Saeed Tahsin (1904–1985) was born and died in Damascus leaving behind a magnificent legacy of historically significant artwork created during his 80-plus years. Tahsin was a self-trained artist who began his career by studying art in libraries and was greatly influenced by folk art traditions such as silk painting. His early works carry either a realistic style and bright colors with attention to detail, or an impressionist style and involve a careful study of light and shadow. He practiced the hobby that he adopted as a child diligently and worked hard until he became a prestigious artist, consistently combining innate creativity with self-development.
The number of works by Saeed Tahsin numbered more than 2000 between paintings, drawings, and sketches, all of which were an honest record of his vision and ideas.
In 1958, the Ministry of Culture of the United Arab Republic acquired a large number of his paintings and in 1983 he was awarded the Syrian Order of Merit.
When he was asked about the academy from which he graduated, he replied: “From my own academy. I started drawing early as a child, and my passion for art made me drop out of school after getting my primary school degree. In fact, I studied art privately. I could not put down a research book on the art of painting and colors without examining its ideas to increase my knowledge of this wonderful art.”
At the beginning of his career, Saeed Tahsin was influenced by the work of folk photographers who depicted naïve decorative folk themes on silk pieces and the covers of cushions that they decorated with flowers or birds. He accompanied the artists who created paintings on canvas at the silk market in Damascus. His work was characterized by realism and attention to detail, as well as evoking the spirits of colors that manifest shadow and light.
Between 1925 and 1927, he founded an art school in Beirut in the Ghalayini Building. He also worked in the field of painting for some magazines, newspapers, and textbooks.
When he was summoned by the administration of the Teachers’ House in Baghdad in 1934, Tahsin left Syria to teach art in Iraq where he was influenced by revolutionary Arab nationalist ideas. This led to the production of paintings in which he dealt with social and political themes.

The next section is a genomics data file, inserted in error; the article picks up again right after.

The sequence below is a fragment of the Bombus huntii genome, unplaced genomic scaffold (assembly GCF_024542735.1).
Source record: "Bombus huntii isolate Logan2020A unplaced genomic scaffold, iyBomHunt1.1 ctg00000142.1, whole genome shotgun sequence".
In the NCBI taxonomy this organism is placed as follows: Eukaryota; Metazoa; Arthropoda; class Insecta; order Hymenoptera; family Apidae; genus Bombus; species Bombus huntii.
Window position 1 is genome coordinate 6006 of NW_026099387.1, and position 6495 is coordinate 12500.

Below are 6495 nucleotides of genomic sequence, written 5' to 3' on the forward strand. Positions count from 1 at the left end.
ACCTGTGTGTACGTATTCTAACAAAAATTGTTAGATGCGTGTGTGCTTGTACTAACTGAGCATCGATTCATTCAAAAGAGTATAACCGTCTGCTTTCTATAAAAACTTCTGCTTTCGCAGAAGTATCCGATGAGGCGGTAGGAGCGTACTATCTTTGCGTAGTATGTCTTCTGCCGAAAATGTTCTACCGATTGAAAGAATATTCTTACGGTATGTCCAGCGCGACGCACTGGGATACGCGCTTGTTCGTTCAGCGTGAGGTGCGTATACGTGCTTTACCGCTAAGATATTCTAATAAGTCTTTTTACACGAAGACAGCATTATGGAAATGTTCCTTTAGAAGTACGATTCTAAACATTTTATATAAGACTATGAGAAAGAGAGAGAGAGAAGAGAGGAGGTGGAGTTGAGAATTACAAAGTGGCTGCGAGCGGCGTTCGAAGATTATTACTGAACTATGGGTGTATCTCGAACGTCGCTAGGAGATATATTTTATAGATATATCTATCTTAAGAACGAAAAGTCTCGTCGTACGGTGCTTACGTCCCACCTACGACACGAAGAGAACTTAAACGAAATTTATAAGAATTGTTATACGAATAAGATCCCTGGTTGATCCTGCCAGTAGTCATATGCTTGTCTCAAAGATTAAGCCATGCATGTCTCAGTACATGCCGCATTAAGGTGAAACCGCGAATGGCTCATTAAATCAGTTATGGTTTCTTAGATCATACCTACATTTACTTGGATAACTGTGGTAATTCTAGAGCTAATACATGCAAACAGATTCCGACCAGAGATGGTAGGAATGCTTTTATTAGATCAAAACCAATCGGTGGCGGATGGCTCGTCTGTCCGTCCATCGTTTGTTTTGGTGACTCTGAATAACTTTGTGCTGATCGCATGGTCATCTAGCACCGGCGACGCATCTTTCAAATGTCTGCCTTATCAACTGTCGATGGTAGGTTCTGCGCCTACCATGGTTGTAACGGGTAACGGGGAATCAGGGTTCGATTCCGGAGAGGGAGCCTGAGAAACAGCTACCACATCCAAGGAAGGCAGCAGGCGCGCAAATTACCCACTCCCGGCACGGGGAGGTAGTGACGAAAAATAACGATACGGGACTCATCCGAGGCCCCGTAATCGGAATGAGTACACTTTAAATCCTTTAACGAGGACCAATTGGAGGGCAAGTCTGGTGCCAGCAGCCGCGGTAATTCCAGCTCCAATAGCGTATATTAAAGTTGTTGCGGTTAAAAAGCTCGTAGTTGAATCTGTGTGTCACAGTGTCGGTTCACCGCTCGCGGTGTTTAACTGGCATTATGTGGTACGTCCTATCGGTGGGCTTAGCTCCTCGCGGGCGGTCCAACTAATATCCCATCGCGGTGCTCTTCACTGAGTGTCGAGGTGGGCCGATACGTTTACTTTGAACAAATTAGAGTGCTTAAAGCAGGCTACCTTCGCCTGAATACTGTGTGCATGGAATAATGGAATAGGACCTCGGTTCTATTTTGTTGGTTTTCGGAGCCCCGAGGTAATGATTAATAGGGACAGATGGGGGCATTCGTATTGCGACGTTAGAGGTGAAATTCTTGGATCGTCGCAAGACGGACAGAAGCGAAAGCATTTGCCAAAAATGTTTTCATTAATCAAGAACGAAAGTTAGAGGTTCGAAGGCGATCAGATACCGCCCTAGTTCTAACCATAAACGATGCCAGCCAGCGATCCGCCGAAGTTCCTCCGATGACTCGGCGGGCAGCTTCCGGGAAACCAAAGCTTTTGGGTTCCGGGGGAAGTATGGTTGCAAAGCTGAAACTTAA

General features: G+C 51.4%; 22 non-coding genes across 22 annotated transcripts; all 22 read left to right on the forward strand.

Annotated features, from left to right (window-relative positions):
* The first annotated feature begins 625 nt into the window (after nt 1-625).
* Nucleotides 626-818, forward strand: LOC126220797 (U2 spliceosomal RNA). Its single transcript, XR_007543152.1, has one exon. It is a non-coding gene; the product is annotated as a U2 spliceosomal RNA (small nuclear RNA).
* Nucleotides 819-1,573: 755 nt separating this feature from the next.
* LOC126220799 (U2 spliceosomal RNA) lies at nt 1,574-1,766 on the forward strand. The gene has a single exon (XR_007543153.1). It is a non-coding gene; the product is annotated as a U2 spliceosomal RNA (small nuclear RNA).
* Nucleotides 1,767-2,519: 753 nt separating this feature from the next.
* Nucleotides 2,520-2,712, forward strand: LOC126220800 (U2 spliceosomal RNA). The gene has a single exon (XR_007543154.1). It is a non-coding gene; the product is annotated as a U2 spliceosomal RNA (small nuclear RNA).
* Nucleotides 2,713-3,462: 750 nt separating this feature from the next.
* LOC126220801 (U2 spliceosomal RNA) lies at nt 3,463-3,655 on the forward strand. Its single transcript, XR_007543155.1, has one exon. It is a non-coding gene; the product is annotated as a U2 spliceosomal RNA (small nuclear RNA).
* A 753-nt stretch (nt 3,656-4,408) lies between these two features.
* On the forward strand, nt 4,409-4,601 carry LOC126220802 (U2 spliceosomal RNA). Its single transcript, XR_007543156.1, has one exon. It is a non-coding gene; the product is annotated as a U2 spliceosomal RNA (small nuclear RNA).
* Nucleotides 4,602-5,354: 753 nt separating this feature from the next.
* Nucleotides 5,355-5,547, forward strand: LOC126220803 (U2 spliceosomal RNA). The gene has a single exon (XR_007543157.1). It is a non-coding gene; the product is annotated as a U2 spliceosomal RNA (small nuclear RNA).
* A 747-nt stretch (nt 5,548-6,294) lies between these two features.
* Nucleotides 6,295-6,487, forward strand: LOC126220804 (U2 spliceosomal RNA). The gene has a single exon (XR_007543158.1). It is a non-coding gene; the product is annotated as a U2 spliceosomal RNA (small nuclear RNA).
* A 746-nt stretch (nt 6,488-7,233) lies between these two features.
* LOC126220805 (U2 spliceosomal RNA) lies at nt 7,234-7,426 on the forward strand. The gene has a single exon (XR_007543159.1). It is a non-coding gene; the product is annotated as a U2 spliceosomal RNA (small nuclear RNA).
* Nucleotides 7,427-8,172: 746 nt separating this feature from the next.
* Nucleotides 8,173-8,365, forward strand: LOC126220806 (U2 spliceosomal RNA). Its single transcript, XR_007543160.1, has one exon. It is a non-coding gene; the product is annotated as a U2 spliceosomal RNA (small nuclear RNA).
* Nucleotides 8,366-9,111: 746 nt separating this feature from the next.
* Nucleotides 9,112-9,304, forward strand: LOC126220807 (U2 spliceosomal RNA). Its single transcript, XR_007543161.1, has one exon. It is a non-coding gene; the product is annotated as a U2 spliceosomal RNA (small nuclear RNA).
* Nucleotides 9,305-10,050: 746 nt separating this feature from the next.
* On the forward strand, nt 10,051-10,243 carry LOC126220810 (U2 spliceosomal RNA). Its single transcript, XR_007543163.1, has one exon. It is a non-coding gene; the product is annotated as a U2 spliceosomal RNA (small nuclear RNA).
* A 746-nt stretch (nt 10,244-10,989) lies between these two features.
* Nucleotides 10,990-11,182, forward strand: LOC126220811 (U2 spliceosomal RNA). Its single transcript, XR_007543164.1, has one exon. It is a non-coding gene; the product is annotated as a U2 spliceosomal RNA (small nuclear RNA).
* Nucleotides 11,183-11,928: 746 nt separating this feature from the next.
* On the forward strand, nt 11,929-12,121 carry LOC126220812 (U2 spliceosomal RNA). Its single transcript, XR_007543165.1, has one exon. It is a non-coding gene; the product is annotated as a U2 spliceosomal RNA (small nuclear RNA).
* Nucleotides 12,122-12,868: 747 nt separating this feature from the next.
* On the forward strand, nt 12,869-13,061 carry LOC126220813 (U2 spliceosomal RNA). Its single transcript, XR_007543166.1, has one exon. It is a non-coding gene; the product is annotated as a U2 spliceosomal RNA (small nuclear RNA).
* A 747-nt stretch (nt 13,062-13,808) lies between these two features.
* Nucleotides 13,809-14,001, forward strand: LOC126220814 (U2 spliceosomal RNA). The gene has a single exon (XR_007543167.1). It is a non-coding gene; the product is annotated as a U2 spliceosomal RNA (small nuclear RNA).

Upon his return to Damascus, he taught art in its schools. He contributed to the establishment of the Arab Society for Fine Arts, was elected its president, and participated in its exhibitions organized by the National Museum in Damascus.
Tahsin moved to Egypt in 1962, where he settled until 1983, and continued his artistic career by painting subjects related to events from Egyptian and Arab history as well as scenes from daily life. There, the artist’s distinctive style manifested itself in the “realistic” and “documentary” schools, which linked his experience to Arab history and reflected his attachment to Arabism.
His paintings have chronicled important events in modern history and issues that have always preoccupied him such as “good and evil”, “freedom”, and “enslavement”.
And this is how he portrayed “the famine in Syria during the First World War.”
In this painting, a cry is launched by a man that conveys the reality of the frightening hunger brought about by the horrors of war, the deprivation and degradation it causes, and the repercussions to humanity as mass deaths reap a profound emotional toll.
He also has many other historical paintings such as The Execution Scene of the May 6th Martyrs, The Battle of Maysalun, The Attack on the Parliament, and My Daughter Will Return to Palestine.
Here we realize the importance of the Arab artist with respect to the freedom from the classic art struggle that exists in the Arab world. Tahsin was one of the artists who used their unique creativity to present Syria in all its abundance and originality. His magnificent paintings convince us of the sound logic of “realism” which captures for posterity historical events which allows art patrons of any era to feel as if they were happening in front of their eyes.
Saeed Tahsin was one of the pioneers of modern art in Syria and his artistic experience became an inspiration for subsequent generations due to the sincerity of his feelings, the depth of his emotions, and his connection to the highly evolving local environment.
Shortly before his death, Tahsin took a photo of this magnificent “Last Dinner” painting. Many fans of his art are still looking for it but until this day it has not been found.